By Jim Schutze
By Rachel Watts
By Lauren Drewes Daniels
By Anna Merlan
By Lee Escobedo
Last week, someone fixed the fence--whether it was Ware or the home's owner, a Joy Lengyel, neighbors couldn't say.
In any event, it's nice to know that the city manager reads the paper and is so quick to jump when we speak. Now if only we could get him to return our phone calls.
Apparently there is no end to the list of civic benefits (except maybe a winning basketball team) that pro-arena forces say flow from building a sports stadium downtown. Take longtime arena shill Steve Bartlett's recent comments on KERA-FM, in which the former mayor said that building Reunion arena had "significant impact" on growth in Deep Ellum.
OK, we might grant him one or two restaurants in the West End--but Deep Ellum?
"I've never heard that," says Mark Sonna, president of the Deep Ellum Association. "It's really an area that developed on its own...I would say the [Reunion] arena had nothing to do with developing Deep Ellum."
The number to call is...
Dallas' new 311 line for residents to call for non-emergency city services already has come in handy helping beautify the town. Callers have been using the line to phone in complaints about pesky "Yes! Let's build it" signs that sprung up in public rights-of-way over the weekend. (Imagine that, someone on the pro-arena side is taking unfair advantage of public property.)
Arena opponents, rather than yank the signs out themselves, have been referring complaints to the 311 line initiated with much fanfare last week by Mayor Ron Kirk. No doubt they savored the irony of having a service touted by our pro-arena mayor turned against the project.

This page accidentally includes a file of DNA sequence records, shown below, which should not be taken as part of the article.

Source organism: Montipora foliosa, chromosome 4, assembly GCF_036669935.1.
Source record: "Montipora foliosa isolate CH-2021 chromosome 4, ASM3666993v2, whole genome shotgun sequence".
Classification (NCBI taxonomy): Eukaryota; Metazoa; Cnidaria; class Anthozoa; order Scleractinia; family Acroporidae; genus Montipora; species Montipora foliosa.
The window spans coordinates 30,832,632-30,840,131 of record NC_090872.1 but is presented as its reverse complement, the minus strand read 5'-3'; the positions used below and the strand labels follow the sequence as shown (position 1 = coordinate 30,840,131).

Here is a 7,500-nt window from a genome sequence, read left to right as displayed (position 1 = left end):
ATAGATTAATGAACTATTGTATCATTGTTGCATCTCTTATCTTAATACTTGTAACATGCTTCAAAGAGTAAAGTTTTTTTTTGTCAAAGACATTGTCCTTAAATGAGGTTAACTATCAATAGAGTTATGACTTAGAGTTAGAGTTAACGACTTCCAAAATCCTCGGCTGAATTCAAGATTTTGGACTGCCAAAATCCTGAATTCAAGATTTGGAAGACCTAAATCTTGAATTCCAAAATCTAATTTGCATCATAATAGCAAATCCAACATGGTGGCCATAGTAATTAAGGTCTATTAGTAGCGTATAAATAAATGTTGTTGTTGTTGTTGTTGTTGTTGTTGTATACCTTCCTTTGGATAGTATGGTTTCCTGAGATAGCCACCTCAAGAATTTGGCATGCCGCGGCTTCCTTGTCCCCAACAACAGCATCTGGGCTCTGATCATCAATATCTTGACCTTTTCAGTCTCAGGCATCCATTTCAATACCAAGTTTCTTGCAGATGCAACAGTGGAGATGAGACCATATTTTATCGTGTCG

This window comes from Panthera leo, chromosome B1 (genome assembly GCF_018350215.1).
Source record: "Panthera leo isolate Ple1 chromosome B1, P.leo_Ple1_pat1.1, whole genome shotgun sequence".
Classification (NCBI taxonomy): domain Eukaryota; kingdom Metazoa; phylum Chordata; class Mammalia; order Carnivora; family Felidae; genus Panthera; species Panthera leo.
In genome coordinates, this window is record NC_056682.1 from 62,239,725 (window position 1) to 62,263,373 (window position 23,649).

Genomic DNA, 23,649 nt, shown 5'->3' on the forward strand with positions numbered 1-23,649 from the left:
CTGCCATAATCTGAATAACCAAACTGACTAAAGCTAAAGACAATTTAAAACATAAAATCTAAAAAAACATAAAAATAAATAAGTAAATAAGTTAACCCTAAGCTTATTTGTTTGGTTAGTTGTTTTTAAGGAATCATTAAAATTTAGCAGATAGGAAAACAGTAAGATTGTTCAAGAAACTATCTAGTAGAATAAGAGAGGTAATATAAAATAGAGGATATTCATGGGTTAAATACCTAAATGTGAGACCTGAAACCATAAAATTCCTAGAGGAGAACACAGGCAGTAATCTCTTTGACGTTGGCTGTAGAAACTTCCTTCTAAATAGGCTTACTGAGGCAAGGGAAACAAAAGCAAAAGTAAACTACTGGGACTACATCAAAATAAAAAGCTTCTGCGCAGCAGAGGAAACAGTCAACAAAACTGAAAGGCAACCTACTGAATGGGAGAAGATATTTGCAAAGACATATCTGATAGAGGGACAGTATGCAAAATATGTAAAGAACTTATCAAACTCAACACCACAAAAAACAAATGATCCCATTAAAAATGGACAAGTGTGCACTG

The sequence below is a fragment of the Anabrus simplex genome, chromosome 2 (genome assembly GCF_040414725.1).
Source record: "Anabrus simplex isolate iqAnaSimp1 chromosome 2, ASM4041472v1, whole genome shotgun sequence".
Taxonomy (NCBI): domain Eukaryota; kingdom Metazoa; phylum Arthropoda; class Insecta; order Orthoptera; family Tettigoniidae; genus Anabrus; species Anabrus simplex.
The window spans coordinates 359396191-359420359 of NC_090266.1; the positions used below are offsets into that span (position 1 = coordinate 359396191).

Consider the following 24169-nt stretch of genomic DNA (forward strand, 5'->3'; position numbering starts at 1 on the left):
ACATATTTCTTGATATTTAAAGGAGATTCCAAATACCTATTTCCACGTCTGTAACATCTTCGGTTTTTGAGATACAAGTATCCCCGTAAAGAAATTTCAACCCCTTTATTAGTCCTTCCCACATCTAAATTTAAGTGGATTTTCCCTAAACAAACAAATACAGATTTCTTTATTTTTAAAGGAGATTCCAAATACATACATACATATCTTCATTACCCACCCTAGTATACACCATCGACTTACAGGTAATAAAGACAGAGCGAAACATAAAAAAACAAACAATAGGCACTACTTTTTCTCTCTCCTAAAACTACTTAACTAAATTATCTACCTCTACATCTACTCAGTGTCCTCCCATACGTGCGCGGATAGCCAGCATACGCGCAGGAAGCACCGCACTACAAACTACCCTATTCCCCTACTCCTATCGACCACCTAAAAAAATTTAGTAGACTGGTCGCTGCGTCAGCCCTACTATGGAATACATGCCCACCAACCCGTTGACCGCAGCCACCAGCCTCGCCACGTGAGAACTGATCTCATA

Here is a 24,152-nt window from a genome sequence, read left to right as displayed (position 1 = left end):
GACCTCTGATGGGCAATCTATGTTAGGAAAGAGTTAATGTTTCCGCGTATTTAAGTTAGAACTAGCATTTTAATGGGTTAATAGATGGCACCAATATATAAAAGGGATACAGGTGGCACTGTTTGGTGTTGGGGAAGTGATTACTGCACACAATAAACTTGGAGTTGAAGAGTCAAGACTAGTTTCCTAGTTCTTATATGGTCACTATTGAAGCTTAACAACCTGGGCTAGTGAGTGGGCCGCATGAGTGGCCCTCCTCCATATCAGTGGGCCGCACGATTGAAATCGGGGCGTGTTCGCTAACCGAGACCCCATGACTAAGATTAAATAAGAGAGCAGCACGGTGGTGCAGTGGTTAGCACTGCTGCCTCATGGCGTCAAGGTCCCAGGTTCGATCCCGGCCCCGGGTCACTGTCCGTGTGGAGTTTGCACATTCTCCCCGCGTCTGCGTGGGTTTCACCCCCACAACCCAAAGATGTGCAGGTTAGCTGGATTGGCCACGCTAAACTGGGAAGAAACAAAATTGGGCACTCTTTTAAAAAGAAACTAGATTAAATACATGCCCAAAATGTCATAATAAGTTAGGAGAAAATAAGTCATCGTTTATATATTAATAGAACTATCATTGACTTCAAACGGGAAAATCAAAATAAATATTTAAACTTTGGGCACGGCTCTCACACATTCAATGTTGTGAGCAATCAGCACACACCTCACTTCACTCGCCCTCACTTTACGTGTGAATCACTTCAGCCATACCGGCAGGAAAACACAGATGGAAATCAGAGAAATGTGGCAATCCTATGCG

Up in smoke
At long last, those fine public servants at DISD have released from their greedy grip the public records concerning the cost of the infamous Reunion Arena pep rally. (You remember: Yvonne Gonzalez on a bulldozer. Singing and dancing bureaucrats, etc.)
We suppose the holiday season had them feeling generous enough to comply with the state's open records law--four months after the rally.
Even now, Buzz is awestruck by how Gonzalez operated. There were the big bills--$10,000 of school children's money that went to rent the hall, $14,400 to cover the stage lighting, and another $15,000 for a company that put on the Jumbotron display.
But one item stood out as particularly emblematic of Gonzalez's administration: a $3,600 charge for an indoor pyrotechnic display. Yes, fireworks. They're expensive. They burn brightly and quickly, then fizzle out. Wasn't that what Gonzalez was all about?
--Compiled from staff reports by Patrick Williams